Study claims ties between avgas and lead in children’s blood

In what is sure to provide more fodder for the ongoing debate over the future of leaded avgas, the Children’s Environmental Health Initiative, at Duke University’s Nicholas School of the Environment in Durham, N.C., recently released a study “A Geospatial Analysis of the Effects of Aviation Gasoline on Childhood Blood Lead Levels”.  In this research, authored by Marie Lynn Miranda, Rebecca Anthopolos and Douglas Hastings, the blood levels in children living near airports in six of North Carolina’s counties were investigated.

The report concludes with the following: “Our analysis indicates that living within 1,000 meters of an airport where avgas is used may have a significant effect on blood lead levels in children. Our results further suggest that the impacts of avgas are highest among those children living closest to the airport. This study adds to the literature examining whether leaded avgas poses risks to children’s health and speaks directly to the ongoing policy debate regarding the regulation of leaded avgas.”

It will be interesting to see how both sides of the avgas debate interpret these findings.

The GAfuels Blog is written by two private pilots concerned about the future availability of fuels for piston-engine aircraft: Dean Billing, Sisters, Ore., a pilot, homebuilder and expert on autogas and ethanol, and Kent Misegades, Cary, N.C., an aerospace engineer, aviation sales rep for U-Fuel, and president of EAA1114.

 

 

People who read this article also read articles on airparks, airshow, airshows, avgas, aviation fuel, aviation news, aircraft owner, avionics, buy a plane, FAA, fly-in, flying, general aviation, learn to fly, pilots, Light-Sport Aircraft, LSA, and Sport Pilot.

Comments

  1. pilotman says

    More proof that figures don’t lie, but liars figure.  BTW, how many kids live within 1000 meters of these airports? 

    I’m quite sure reputable scientists or engineers could disprove these findings by showing how mant PPM of lead are in the air, and how many would be inhaled by someone.  Why did the study not include adults?

  2. Kent Misegades says

    Marcel – I wondered when someone would mention this.  Note the image above is in the county where I live, Wake, in central NC.  The large airport on the upper left is RDU, which has mostly airline operations.   There are quite a few piston planes based here, and both FBOs offer AVgas. All three FBOs at ORD offer Avgas, too.   It would be interesting to know how many gallons of Avgas are sold at RDU or ORD, and compare this to the major GA airports in California that are the defendants in the CEH lawsuit.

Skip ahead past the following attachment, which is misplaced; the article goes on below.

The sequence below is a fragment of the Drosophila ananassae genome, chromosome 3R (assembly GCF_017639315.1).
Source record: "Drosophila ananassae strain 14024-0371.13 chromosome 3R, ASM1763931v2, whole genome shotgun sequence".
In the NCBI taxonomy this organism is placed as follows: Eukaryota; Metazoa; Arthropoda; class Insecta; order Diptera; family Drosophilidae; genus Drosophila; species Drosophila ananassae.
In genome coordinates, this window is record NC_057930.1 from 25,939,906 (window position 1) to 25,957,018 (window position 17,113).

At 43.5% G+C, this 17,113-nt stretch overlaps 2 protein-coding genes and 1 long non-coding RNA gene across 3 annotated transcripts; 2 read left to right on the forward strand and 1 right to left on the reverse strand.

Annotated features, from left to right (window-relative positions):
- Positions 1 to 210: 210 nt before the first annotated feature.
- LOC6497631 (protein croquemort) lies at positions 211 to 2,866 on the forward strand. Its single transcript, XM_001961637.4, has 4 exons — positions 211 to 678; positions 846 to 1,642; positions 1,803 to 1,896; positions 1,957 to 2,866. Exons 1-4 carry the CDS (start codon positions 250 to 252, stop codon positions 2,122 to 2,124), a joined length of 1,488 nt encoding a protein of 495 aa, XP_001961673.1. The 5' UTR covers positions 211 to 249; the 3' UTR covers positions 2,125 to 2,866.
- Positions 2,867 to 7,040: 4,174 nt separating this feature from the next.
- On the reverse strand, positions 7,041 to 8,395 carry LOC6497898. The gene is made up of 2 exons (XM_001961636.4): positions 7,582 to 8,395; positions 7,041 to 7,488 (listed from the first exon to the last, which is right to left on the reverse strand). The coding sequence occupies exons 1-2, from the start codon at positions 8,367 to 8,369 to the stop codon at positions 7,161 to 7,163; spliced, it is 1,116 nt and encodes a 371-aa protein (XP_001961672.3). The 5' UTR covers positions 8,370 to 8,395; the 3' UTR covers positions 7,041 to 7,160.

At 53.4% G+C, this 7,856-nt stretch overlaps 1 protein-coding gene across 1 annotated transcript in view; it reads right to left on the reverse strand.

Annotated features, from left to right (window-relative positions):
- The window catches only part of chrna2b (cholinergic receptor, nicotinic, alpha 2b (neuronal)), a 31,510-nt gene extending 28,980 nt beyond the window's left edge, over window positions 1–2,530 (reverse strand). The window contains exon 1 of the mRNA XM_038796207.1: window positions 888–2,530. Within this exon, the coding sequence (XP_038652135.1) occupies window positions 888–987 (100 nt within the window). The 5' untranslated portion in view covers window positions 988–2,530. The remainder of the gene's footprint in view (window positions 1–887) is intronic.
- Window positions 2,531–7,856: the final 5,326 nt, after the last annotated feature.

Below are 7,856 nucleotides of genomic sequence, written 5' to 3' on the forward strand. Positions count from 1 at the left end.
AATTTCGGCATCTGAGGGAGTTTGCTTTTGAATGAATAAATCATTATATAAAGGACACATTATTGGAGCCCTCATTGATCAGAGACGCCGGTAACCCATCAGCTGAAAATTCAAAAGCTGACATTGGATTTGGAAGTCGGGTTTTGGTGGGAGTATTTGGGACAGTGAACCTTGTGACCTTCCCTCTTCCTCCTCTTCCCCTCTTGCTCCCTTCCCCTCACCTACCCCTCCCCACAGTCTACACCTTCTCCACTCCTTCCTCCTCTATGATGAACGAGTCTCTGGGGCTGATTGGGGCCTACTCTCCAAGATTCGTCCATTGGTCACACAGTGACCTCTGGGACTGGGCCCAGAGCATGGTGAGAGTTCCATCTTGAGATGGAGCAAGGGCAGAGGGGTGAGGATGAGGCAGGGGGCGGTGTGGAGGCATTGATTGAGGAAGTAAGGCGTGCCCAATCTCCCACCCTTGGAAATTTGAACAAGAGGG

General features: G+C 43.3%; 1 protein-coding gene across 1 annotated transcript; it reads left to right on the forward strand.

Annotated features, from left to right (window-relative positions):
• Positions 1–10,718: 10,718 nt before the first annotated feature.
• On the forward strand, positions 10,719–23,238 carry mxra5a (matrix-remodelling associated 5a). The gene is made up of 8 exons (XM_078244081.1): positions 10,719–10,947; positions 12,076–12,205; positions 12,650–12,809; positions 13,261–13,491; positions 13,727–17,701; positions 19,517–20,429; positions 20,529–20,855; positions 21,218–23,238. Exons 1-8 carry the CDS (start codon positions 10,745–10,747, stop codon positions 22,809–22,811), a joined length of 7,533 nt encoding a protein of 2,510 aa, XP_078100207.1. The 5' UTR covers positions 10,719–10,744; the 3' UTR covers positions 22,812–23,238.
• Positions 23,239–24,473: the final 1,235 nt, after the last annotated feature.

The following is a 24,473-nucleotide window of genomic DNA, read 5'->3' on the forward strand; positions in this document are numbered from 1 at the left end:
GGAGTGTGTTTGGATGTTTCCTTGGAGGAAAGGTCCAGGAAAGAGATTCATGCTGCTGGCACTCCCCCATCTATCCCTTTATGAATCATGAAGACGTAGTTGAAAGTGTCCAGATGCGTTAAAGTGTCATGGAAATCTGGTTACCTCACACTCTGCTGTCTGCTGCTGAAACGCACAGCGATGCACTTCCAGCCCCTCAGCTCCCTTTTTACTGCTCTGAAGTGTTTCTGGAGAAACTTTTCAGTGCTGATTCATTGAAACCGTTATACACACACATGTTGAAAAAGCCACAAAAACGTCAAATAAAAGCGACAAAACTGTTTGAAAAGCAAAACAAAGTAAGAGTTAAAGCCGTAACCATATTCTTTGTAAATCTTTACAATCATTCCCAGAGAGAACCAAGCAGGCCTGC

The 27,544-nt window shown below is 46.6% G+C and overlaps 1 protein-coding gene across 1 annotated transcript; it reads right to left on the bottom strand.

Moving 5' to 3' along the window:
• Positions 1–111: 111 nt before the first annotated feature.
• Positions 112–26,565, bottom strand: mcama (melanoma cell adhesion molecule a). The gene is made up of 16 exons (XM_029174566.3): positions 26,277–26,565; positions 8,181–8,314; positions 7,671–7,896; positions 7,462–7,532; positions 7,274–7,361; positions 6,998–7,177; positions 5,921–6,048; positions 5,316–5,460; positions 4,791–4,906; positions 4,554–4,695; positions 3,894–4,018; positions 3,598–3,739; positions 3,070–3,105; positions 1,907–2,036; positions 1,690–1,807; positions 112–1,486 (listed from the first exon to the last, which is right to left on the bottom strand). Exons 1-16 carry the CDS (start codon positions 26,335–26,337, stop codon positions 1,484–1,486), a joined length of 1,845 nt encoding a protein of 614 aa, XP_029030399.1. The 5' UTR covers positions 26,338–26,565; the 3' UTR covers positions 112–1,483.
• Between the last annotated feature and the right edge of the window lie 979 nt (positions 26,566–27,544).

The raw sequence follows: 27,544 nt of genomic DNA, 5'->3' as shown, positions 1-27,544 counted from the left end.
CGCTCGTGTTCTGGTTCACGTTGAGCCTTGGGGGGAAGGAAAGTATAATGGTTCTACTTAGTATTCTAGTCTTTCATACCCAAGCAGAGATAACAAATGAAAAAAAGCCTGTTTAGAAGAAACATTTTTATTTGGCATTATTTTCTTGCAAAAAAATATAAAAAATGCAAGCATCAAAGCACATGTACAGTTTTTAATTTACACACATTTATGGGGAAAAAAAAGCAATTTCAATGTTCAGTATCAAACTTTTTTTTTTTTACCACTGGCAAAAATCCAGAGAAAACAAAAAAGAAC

3. Marcel Martineau says

    The study states: “a study at Chicago (IL) O’Hare airport found that air lead levels were significantly higher downwind from the airport than upwind (Illinois Environmental Protection Agency 2002).” 
    This is interesting as there is basically no avgas used at ORD Airport.  99.9% is jet traffic…

  4. Kent Misegades says

    The 1000 miles in the conclusion is a typo from the blog posting, not in the original study.  It should have read meters. We should have the correction shortly.  Blame fancy spell checkers. Zaitcev – I suggest you contact the authors at Duke and ask if this is how they worked, manufactured results. Duke has quite a reputation at stake if this is the case.

  5. says

    Coincidentially there was a forum thread at PoA about how these studies are manufactured. They send students in, who measure and find nothing. Then they make students measure again and again until the right answer is obtained.

Trackbacks

  1. [...] In what is sure to provide more fodder for the ongoing debate over the future of leaded avgas, the Children’s Environmental Health Initiative, at Duke University’s Nicholas School of the Environment in Durham, N.C., recently released a study “A Geospatial Analysis of the Effects of Aviation Gasoline on Childhood Blood Lead Levels”.  In this research, authored by Marie Lynn Miranda, Rebecca Anthopolos and Douglas Hastings, the blood levels in children living near airports in six of North Carolina’s counties were investigated. Continue Reading » [...]

Leave a Reply

Your email address will not be published. Required fields are marked *